Hypertensive disorders of pregnancy: evidence and implementation in a low resource setting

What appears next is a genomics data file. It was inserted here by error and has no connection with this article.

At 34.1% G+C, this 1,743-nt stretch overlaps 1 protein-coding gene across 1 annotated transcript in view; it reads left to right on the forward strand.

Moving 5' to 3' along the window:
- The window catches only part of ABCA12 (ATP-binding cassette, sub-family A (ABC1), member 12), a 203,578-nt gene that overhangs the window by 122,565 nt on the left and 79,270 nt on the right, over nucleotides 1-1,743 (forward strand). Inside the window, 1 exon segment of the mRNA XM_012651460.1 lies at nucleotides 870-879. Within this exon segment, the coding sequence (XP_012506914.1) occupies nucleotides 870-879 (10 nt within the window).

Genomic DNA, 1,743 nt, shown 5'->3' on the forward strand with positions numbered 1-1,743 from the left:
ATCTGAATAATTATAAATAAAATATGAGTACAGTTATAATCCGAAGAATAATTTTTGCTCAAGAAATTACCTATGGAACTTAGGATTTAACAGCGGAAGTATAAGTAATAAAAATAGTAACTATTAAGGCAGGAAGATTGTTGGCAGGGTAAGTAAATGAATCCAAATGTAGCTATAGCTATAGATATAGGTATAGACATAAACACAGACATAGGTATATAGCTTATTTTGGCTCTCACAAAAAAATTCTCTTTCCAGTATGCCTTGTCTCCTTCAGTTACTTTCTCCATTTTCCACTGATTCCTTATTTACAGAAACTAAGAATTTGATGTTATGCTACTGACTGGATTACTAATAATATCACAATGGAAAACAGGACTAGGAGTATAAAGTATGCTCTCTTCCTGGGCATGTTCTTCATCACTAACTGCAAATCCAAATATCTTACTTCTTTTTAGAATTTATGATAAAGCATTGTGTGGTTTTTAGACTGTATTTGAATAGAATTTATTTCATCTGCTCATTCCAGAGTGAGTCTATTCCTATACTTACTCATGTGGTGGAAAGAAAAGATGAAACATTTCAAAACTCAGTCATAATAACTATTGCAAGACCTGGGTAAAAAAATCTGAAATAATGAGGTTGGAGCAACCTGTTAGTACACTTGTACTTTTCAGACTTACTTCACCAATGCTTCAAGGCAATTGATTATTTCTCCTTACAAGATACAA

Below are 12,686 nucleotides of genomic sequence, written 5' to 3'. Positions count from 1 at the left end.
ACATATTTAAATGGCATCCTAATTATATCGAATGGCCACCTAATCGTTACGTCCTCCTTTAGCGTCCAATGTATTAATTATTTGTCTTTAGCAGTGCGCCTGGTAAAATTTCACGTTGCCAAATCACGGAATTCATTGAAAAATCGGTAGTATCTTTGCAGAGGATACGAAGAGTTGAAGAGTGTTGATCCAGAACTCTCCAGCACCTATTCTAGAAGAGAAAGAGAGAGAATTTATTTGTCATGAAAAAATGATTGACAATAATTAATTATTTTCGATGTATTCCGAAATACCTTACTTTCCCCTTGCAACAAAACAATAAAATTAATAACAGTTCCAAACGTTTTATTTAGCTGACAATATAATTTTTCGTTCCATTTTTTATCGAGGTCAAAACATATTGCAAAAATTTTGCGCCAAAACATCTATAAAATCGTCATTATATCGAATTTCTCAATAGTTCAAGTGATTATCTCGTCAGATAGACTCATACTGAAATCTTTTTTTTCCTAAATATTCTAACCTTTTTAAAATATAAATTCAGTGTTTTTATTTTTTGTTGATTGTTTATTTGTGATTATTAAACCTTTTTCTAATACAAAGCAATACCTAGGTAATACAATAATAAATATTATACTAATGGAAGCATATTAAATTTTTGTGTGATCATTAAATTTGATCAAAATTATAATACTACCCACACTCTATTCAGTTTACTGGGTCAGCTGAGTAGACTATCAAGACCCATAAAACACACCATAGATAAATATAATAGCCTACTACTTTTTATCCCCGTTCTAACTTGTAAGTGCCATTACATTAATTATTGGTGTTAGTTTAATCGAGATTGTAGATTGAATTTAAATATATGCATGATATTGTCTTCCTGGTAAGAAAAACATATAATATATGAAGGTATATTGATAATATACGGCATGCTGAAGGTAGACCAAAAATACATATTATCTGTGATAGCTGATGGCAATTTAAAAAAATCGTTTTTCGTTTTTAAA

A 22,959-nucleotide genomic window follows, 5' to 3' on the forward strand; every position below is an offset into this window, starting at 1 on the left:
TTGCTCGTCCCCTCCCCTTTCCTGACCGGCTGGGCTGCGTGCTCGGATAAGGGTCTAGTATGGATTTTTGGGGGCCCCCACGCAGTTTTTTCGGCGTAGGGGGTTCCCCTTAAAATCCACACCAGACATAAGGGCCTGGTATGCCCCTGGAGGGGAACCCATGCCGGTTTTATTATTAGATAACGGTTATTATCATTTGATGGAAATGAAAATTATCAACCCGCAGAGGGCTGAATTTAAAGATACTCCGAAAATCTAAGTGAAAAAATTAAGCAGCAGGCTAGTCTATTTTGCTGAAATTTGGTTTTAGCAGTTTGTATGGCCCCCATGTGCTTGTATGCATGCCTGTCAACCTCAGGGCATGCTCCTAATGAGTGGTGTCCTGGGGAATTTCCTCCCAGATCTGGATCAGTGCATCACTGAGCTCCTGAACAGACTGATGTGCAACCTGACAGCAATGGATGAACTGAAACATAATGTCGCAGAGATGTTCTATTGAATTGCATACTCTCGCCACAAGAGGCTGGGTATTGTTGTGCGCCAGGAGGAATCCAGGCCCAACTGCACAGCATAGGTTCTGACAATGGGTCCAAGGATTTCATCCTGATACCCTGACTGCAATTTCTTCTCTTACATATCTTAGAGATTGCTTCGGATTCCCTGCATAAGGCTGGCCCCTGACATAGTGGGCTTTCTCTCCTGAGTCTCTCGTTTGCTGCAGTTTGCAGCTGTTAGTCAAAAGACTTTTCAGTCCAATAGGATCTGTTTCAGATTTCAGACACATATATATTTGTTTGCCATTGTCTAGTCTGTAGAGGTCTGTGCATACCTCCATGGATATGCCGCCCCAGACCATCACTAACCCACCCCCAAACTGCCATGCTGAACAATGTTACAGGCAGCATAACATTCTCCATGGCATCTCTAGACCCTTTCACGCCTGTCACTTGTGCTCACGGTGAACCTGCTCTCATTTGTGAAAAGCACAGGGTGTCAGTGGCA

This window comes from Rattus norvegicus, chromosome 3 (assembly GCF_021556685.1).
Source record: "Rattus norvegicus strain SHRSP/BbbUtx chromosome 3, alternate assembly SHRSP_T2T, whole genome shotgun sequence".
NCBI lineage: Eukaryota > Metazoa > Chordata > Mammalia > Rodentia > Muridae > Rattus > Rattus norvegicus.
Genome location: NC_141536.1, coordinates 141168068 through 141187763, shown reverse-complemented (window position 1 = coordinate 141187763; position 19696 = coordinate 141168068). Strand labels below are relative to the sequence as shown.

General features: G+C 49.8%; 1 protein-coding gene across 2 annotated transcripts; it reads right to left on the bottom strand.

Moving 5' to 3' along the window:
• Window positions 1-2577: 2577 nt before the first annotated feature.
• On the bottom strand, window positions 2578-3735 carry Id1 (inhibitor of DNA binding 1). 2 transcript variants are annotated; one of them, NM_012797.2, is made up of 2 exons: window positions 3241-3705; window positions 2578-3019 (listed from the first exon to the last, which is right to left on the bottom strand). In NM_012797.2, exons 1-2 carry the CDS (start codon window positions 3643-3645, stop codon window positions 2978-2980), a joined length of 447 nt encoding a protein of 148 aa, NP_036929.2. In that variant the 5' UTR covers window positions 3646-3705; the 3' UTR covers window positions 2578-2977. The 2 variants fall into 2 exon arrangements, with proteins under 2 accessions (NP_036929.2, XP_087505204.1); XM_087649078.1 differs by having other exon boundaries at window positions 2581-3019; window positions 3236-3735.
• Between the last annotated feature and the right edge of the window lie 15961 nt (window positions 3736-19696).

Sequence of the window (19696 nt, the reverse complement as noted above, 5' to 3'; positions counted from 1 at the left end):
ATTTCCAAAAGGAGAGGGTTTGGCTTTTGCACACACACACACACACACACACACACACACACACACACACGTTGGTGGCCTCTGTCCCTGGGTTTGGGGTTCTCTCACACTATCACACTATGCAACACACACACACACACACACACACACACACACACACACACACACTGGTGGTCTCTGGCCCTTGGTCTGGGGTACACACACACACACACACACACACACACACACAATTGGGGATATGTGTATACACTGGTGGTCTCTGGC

Hypertensive disorders of pregnancy are important causes of maternal morbidity and mortality. This thesis describes the nature of hypertensive disorders of pregnancy in Ghana, a low-and-middle-income country (LMIC), and provides evidence on the use of prediction models for early identification of pregnant women at risk of the hypertensive disorders of pregnancy. We estimated the incidence of pregnancy induced hypertension (PIH)across districts in the highly urbanized Greater Accra region and the predominantly rural Upper West region of Ghana, using routine hospital data. The quality of the health management information system (HMIS) data was also assessed. Key variables for routine assessment of PIH such as blood pressure at antenatal visits, weight and height were observed to be 95% to 100% complete. The incidence of PIH differed significantly between the Greater Accra region and Upper West regions. Prevalence of obesity among pregnant women in Greater Accra region was significantly higher than that of women in Upper West region. We recommend an improvement in the quality of routine data to track maternal health indicators. A systematic review of prediction models for gestational hypertension and preeclampsia was conducted with the aim of assessing the methodological quality of the prediction modeling studies and to find prediction models that can be applied in LMIC. Seventy percent of the prediction models reviewed combined biomarkers with maternal clinical characteristics. Of the thirty-two prediction models reviewed, only three had been developed in a LMIC. The use of biomarkers, though enhancing performance of prediction models, may limit the applicability of prediction models in most LMIC because these biomarkers are currently not routinely measured in these settings. Research to develop affordable, easy-to-use uterine artery Doppler imaging equipment and diagnostic assays for serum biomarkers is recommended so the prediction models can be used in low and middle income countries to improve maternal health. We developed and validated a prediction model for gestational hypertension using maternal clinical characteristics obtained at the antenatal clinic visit. The c-statistic was 0.70 and 0.68 for the development and validation cohorts respectively. We also assessed whether adding the biomarkers Pregnancy Associated Plasma Protein-A (PAPP-A) and Placental Growth Factor (PlGF) to maternal clinical characteristics improved the prediction of a previously developed model for gestational hypertension in a cohort of Ghanaian pregnant women.The Area Under the Receiver Operating Characteristic Curve (AUC) was used to assess the predictive ability of the models. The area under the curve (AUC) of the model with only maternal clinical characteristics was 0.75 and 0.89 for multiparous and primigravid women respectively and this increased to 0.82 and 0.95 respectively after inclusion of PAPP-A and PlGF. We concluded that adding the biomarkers to maternal characteristics in a prediction model for gestational hypertension improved predictive ability. Finally we discussed the application of the findings of these studies to improving maternal health in LMIC. Research and development of low cost assays for biomarkers should be prioritized to enable the use of prediction models to identify women at risk of hypertensive disorders of pregnancy early and institute appropriate measures for care.